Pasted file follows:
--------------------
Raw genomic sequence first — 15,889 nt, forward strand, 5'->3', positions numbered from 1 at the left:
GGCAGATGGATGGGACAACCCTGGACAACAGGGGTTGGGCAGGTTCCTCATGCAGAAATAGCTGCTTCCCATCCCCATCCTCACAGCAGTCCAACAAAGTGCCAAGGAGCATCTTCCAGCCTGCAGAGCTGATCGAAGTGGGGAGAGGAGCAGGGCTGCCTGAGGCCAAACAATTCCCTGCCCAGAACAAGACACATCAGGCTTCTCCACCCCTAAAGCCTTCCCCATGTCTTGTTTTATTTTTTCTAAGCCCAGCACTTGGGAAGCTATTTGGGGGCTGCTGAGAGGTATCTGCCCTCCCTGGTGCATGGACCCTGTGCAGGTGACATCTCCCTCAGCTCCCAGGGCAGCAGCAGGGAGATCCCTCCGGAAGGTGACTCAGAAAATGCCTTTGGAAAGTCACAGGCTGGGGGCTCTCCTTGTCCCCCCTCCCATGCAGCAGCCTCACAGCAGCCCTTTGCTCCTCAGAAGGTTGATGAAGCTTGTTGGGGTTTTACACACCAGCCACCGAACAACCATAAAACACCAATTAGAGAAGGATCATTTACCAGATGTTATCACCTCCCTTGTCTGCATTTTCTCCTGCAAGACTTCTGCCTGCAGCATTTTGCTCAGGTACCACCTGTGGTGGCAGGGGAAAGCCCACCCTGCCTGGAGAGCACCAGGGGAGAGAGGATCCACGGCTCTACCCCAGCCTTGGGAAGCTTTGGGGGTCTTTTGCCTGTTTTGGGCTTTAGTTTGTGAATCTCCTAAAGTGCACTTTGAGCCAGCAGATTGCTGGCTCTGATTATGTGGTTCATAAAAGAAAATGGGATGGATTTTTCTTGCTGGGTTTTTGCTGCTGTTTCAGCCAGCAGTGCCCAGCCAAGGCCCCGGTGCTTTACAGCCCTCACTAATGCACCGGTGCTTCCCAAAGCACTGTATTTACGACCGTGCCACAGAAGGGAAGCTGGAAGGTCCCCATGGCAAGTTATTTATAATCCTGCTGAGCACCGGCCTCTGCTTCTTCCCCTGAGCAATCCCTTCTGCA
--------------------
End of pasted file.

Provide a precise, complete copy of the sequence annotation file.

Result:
Raw genomic sequence first — 15,889 nt, forward strand, 5'->3', positions numbered from 1 at the left:
GGCAGATGGATGGGACAACCCTGGACAACAGGGGTTGGGCAGGTTCCTCATGCAGAAATAGCTGCTTCCCATCCCCATCCTCACAGCAGTCCAACAAAGTGCCAAGGAGCATCTTCCAGCCTGCAGAGCTGATCGAAGTGGGGAGAGGAGCAGGGCTGCCTGAGGCCAAACAATTCCCTGCCCAGAACAAGACACATCAGGCTTCTCCACCCCTAAAGCCTTCCCCATGTCTTGTTTTATTTTTTCTAAGCCCAGCACTTGGGAAGCTATTTGGGGGCTGCTGAGAGGTATCTGCCCTCCCTGGTGCATGGACCCTGTGCAGGTGACATCTCCCTCAGCTCCCAGGGCAGCAGCAGGGAGATCCCTCCGGAAGGTGACTCAGAAAATGCCTTTGGAAAGTCACAGGCTGGGGGCTCTCCTTGTCCCCCCTCCCATGCAGCAGCCTCACAGCAGCCCTTTGCTCCTCAGAAGGTTGATGAAGCTTGTTGGGGTTTTACACACCAGCCACCGAACAACCATAAAACACCAATTAGAGAAGGATCATTTACCAGATGTTATCACCTCCCTTGTCTGCATTTTCTCCTGCAAGACTTCTGCCTGCAGCATTTTGCTCAGGTACCACCTGTGGTGGCAGGGGAAAGCCCACCCTGCCTGGAGAGCACCAGGGGAGAGAGGATCCACGGCTCTACCCCAGCCTTGGGAAGCTTTGGGGGTCTTTTGCCTGTTTTGGGCTTTAGTTTGTGAATCTCCTAAAGTGCACTTTGAGCCAGCAGATTGCTGGCTCTGATTATGTGGTTCATAAAAGAAAATGGGATGGATTTTTCTTGCTGGGTTTTTGCTGCTGTTTCAGCCAGCAGTGCCCAGCCAAGGCCCCGGTGCTTTACAGCCCTCACTAATGCACCGGTGCTTCCCAAAGCACTGTATTTACGACCGTGCCACAGAAGGGAAGCTGGAAGGTCCCCATGGCAAGTTATTTATAATCCTGCTGAGCACCGGCCTCTGCTTCTTCCCCTGAGCAATCCCTTCTGCA